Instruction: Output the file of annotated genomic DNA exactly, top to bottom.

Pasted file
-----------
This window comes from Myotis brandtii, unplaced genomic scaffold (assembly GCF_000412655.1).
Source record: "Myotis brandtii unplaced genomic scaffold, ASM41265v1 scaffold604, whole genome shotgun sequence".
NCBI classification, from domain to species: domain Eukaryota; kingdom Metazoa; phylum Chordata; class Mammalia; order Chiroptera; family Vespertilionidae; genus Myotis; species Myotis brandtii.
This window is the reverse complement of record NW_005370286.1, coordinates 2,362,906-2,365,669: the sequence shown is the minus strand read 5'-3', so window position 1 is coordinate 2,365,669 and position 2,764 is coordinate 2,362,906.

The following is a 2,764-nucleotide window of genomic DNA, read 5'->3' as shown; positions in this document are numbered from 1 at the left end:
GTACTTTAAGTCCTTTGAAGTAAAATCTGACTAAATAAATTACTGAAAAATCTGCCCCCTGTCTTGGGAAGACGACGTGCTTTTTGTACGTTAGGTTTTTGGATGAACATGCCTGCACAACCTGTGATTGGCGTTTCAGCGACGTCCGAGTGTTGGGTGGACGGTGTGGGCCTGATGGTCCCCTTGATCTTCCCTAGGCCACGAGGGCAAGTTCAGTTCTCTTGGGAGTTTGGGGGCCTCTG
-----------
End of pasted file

This window comes from Myotis brandtii, unplaced genomic scaffold (assembly GCF_000412655.1).
Source record: "Myotis brandtii unplaced genomic scaffold, ASM41265v1 scaffold604, whole genome shotgun sequence".
NCBI classification, from domain to species: domain Eukaryota; kingdom Metazoa; phylum Chordata; class Mammalia; order Chiroptera; family Vespertilionidae; genus Myotis; species Myotis brandtii.
This window is the reverse complement of record NW_005370286.1, coordinates 2,362,906-2,365,669: the sequence shown is the minus strand read 5'-3', so window position 1 is coordinate 2,365,669 and position 2,764 is coordinate 2,362,906.

The following is a 2,764-nucleotide window of genomic DNA, read 5'->3' as shown; positions in this document are numbered from 1 at the left end:
GTACTTTAAGTCCTTTGAAGTAAAATCTGACTAAATAAATTACTGAAAAATCTGCCCCCTGTCTTGGGAAGACGACGTGCTTTTTGTACGTTAGGTTTTTGGATGAACATGCCTGCACAACCTGTGATTGGCGTTTCAGCGACGTCCGAGTGTTGGGTGGACGGTGTGGGCCTGATGGTCCCCTTGATCTTCCCTAGGCCACGAGGGCAAGTTCAGTTCTCTTGGGAGTTTGGGGGCCTCTG